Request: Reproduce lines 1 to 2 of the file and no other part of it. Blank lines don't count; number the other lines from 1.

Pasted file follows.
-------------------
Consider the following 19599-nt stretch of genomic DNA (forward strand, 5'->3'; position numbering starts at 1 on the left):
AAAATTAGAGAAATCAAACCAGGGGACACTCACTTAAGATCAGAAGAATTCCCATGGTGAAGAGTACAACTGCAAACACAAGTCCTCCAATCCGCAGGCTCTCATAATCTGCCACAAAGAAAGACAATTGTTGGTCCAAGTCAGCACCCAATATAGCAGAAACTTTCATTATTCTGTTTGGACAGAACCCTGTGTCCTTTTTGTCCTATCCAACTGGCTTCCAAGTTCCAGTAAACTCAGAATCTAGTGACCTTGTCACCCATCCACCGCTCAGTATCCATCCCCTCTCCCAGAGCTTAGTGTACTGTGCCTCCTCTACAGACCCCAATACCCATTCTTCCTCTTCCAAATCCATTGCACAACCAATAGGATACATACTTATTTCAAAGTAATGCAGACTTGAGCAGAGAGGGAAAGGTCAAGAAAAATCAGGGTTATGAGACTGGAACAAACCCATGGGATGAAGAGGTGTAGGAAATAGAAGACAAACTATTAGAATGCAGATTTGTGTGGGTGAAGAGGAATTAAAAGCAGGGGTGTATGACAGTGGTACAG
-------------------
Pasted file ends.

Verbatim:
Consider the following 19599-nt stretch of genomic DNA (forward strand, 5'->3'; position numbering starts at 1 on the left):
AAAATTAGAGAAATCAAACCAGGGGACACTCACTTAAGATCAGAAGAATTCCCATGGTGAAGAGTACAACTGCAAACACAAGTCCTCCAATCCGCAGGCTCTCATAATCTGCCACAAAGAAAGACAATTGTTGGTCCAAGTCAGCACCCAATATAGCAGAAACTTTCATTATTCTGTTTGGACAGAACCCTGTGTCCTTTTTGTCCTATCCAACTGGCTTCCAAGTTCCAGTAAACTCAGAATCTAGTGACCTTGTCACCCATCCACCGCTCAGTATCCATCCCCTCTCCCAGAGCTTAGTGTACTGTGCCTCCTCTACAGACCCCAATACCCATTCTTCCTCTTCCAAATCCATTGCACAACCAATAGGATACATACTTATTTCAAAGTAATGCAGACTTGAGCAGAGAGGGAAAGGTCAAGAAAAATCAGGGTTATGAGACTGGAACAAACCCATGGGATGAAGAGGTGTAGGAAATAGAAGACAAACTATTAGAATGCAGATTTGTGTGGGTGAAGAGGAATTAAAAGCAGGGGTGTATGACAGTGGTACAG